One on One with Markus - Isadore Day

In 1999, now-Ontario regional chief Isadore Day says he was at a crossroad in his life.
Isadore Day became the Ontario Regional Chief in 2015. (Markus Schwabe/CBC)

In 1999, now-Ontario regional chief Isadore Day says he was at a crossroad in his life.

He was living in Moose Factory, working at a treatment centre. He decided to move back to his home territory and live in the community where he was born, Serpent River First Nation.

"I started getting involved in my community … and there were some folks who said 'You know, you should join council,'" Day said.

"It became something I acquired a really quick passion for because I saw many of the things that needed to be addressed in my community."

Day was elected to council and in 2005, he became chief of the Serpent River First Nation.

'Advance toward solutions'

Day says a lot was accomplished during that time, but one thing that stands out for him is a case involving two kids and the Children's Aid Society.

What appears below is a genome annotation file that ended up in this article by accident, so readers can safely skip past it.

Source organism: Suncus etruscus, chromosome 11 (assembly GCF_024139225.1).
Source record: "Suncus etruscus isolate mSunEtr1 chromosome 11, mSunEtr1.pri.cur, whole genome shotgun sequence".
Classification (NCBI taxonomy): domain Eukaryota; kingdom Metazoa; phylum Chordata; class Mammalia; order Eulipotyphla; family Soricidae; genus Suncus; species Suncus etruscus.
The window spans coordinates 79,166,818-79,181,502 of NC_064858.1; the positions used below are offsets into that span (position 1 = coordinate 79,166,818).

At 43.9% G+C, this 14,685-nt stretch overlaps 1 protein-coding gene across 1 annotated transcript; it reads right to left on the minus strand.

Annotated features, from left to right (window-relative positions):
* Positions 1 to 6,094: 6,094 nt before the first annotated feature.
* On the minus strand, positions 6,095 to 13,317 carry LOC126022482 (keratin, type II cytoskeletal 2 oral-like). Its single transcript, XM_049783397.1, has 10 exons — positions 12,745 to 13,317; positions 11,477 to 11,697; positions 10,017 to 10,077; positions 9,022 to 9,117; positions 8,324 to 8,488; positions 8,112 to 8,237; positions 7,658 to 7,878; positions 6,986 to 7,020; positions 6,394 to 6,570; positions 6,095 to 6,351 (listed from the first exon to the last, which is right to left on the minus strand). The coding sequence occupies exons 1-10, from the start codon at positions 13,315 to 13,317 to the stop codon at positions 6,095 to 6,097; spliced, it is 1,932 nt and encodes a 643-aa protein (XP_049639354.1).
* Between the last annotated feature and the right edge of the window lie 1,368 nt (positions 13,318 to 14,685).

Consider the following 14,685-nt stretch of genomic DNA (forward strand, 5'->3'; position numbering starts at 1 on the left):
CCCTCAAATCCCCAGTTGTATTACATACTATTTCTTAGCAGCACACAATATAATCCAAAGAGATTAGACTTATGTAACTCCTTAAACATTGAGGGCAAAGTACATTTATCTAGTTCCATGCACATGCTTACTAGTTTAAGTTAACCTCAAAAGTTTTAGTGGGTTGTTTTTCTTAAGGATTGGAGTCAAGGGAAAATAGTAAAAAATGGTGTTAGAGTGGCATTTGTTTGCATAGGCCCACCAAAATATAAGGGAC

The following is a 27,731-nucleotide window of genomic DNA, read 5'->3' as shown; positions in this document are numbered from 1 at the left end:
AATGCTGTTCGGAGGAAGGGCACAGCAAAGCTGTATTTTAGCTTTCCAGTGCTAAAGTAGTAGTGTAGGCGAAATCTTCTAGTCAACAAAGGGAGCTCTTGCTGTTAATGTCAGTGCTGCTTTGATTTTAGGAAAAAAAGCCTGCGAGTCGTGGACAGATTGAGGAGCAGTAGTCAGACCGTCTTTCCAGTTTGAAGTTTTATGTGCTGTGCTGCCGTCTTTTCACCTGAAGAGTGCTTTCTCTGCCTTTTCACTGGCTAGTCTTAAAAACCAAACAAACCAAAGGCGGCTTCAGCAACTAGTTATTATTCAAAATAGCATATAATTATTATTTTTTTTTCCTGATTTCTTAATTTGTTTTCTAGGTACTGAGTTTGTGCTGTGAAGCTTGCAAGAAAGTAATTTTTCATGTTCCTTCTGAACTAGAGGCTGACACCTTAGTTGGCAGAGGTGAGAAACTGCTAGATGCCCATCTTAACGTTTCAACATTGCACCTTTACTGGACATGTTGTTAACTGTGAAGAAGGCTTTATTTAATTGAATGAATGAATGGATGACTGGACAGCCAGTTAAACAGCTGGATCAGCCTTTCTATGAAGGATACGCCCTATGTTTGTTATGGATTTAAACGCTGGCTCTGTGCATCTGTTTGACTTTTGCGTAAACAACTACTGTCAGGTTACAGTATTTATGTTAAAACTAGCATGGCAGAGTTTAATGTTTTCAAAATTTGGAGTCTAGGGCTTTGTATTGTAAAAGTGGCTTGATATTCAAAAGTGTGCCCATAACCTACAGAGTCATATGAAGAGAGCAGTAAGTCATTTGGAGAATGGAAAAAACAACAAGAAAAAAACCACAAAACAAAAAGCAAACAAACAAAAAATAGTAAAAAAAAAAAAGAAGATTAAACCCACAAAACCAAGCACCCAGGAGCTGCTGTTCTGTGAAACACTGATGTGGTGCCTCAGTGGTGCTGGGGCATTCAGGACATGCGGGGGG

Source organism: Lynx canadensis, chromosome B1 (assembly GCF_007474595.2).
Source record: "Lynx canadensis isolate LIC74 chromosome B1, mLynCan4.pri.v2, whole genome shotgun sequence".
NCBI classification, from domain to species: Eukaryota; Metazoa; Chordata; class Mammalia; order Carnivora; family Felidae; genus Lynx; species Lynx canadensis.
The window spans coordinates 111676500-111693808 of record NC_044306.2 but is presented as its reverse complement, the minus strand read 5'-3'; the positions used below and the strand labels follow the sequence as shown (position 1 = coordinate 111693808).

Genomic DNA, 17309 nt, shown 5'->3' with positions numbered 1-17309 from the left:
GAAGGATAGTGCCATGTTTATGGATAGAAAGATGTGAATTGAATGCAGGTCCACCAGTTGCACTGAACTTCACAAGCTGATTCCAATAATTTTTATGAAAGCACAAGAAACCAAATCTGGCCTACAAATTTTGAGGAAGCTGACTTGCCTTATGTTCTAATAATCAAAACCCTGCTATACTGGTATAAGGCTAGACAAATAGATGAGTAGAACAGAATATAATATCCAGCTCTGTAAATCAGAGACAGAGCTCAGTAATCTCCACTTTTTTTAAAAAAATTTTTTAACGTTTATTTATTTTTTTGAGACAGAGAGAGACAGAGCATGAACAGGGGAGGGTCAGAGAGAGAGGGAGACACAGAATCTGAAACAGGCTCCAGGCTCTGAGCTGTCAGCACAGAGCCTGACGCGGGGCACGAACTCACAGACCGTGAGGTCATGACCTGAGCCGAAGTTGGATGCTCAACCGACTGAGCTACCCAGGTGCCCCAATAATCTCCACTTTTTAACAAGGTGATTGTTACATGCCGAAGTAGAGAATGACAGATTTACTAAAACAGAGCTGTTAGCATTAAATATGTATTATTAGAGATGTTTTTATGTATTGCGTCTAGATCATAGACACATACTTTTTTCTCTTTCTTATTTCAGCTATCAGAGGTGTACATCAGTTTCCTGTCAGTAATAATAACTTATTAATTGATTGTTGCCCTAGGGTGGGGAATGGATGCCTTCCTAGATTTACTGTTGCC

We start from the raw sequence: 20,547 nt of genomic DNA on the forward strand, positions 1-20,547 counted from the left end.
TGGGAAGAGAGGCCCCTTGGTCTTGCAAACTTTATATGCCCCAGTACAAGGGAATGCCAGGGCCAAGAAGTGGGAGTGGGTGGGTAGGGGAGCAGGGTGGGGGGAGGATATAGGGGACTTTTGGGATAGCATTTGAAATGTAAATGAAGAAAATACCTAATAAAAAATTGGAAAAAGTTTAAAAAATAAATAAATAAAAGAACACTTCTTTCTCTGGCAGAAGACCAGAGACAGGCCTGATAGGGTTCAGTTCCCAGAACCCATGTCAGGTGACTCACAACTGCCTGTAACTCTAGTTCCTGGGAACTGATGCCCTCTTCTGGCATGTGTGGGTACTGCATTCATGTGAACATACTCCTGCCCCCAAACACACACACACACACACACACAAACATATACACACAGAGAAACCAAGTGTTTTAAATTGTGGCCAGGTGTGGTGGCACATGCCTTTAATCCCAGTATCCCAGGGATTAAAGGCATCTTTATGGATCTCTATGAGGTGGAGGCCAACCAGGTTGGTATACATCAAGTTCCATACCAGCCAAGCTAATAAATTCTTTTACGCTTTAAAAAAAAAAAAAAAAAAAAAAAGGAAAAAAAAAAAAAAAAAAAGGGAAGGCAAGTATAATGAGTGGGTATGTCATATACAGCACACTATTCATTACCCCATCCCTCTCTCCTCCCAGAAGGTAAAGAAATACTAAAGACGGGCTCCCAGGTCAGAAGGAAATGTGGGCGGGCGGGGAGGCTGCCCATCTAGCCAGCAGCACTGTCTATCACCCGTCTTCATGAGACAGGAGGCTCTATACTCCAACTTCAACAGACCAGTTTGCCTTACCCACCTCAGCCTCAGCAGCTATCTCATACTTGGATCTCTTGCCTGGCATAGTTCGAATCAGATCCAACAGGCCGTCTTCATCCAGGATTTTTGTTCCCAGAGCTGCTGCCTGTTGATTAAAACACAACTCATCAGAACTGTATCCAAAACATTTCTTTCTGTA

The two children were taken out of the community and placed in Toronto. Day went to the office in Toronto and worked with the society to come up with a plan to have the children brought back to their home community.

"They were supported by the family and everything we said that was going to happen, happened," he said.

Day says he saw the impact of that work during his last year as chief for Serpent River.

"I was at a daycare graduation ceremony and I saw one of those little boys standing at the drum," he recalled.

"My whole purpose for what I would want to accomplish was standing right there in front of the drum. To this day, I look at that family and I can say we did the right thing."

In 2015, Day was elected Ontario regional chief. He works for and represents 133 First Nations communities in the province.

"It's part of my job to be ready, willing and able to assist those communities and help advance toward solutions."

With files from Markus Schwabe